Britain’s biggest domestic bank Lloyds said on Thursday it would not support direct financing to develop new oil and gas fields, joining a small number of lenders to push back on funding expansion of the industry.
Lloyds updated its climate policy to make the change, which bars project financing or reserve-based lending to greenfield oil and gas projects, although the policy would still mean it could provide general lending to companies in the industry.
Although Lloyds exposure to the sector is small, the move reflects growing pressure on banks to do more to accelerate the global transition to a low-carbon economy before the next round of global climate talks in Egypt in November.
It also comes just weeks after Britain pledged to give a green light for fresh exploration in the North Sea amid concerns about security of energy supplies amid the conflict in Ukraine.
Despite concern from campaigners that banks are helping lock in climate-damaging emissions, large lenders in the United States have faced political pressure to maintain the flow of capital and most continue to finance expansion in the sector.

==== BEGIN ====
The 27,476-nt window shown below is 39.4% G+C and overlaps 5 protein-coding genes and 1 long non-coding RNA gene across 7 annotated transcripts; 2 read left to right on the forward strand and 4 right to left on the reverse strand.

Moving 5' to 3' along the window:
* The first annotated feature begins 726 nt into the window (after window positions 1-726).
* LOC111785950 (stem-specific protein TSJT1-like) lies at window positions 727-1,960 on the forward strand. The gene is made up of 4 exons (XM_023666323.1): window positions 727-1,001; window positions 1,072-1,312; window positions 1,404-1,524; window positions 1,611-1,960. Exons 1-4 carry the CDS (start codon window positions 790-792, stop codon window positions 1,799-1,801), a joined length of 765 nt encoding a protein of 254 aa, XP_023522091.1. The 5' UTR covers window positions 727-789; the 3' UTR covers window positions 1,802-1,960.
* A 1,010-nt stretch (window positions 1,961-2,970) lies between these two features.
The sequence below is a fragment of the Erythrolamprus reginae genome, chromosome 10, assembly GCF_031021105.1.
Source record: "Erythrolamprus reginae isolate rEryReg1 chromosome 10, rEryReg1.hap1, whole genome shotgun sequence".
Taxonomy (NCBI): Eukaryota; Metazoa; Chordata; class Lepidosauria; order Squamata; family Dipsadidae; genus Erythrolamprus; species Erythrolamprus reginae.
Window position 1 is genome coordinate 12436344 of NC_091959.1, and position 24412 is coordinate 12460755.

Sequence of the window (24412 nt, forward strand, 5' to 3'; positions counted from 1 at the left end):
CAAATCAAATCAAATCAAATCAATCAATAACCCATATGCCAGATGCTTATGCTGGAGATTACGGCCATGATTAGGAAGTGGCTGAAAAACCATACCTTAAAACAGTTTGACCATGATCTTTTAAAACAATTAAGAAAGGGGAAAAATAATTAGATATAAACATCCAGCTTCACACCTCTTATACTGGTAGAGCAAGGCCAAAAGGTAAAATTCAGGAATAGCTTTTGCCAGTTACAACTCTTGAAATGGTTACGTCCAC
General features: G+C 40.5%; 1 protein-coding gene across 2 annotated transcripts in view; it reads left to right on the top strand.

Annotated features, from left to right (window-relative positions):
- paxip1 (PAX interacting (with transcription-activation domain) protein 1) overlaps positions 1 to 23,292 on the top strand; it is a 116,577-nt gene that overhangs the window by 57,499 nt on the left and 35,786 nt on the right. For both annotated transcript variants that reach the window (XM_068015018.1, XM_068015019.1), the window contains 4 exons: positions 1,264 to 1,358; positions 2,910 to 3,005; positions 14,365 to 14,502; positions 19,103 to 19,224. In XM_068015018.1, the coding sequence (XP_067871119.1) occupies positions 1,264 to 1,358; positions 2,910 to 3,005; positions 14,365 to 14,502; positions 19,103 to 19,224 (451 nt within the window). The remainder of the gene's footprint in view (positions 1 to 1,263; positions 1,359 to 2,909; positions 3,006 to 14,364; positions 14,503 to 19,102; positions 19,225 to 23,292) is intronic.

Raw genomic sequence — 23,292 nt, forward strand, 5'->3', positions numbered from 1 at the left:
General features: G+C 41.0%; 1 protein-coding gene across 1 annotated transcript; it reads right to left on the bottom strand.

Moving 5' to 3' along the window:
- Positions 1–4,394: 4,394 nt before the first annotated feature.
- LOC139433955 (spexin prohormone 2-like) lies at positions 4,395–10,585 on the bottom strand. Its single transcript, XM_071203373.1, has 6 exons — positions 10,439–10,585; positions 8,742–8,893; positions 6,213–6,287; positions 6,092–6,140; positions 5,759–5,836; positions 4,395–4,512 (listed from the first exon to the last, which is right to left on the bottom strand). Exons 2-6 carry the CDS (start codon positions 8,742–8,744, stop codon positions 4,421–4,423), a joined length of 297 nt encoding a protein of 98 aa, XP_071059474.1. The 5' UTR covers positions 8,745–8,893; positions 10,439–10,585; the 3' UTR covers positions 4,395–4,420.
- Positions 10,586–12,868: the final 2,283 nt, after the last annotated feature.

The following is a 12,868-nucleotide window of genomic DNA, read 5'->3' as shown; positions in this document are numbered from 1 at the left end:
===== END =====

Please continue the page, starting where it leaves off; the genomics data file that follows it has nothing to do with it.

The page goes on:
Others that have tightened lending policies recently are Dutch bank ING and French lender La Banque Postale.
Climate groups welcomed the Lloyds move and called on other British banks to follow suit.
“Lloyds’ new policy marks an important turning point in the dangerous relationship that exists between leading UK banks and fossil fuel companies,” said Tony Burdon, chief executive of pressure group Make My Money Matter.
“By becoming the first of the five largest UK high street banks to stop the direct financing of new gas, oil, and coal projects, Lloyds is making a clear statement on the future of financing for fossil fuel expansion.”
Lloyds’ exposure to dirty industries is smaller than some of its global rivals, given its focus on Britain’s economy.
The bank provided about 1 billion pounds ($1.1 billion) of finance to commercial oil and gas customers last year, according to its latest climate disclosures report, and the sector accounted for just 0.2% of its overall lending.
(Reporting by Iain Withers and Simon Jessop; Editing by Edmund Blair)
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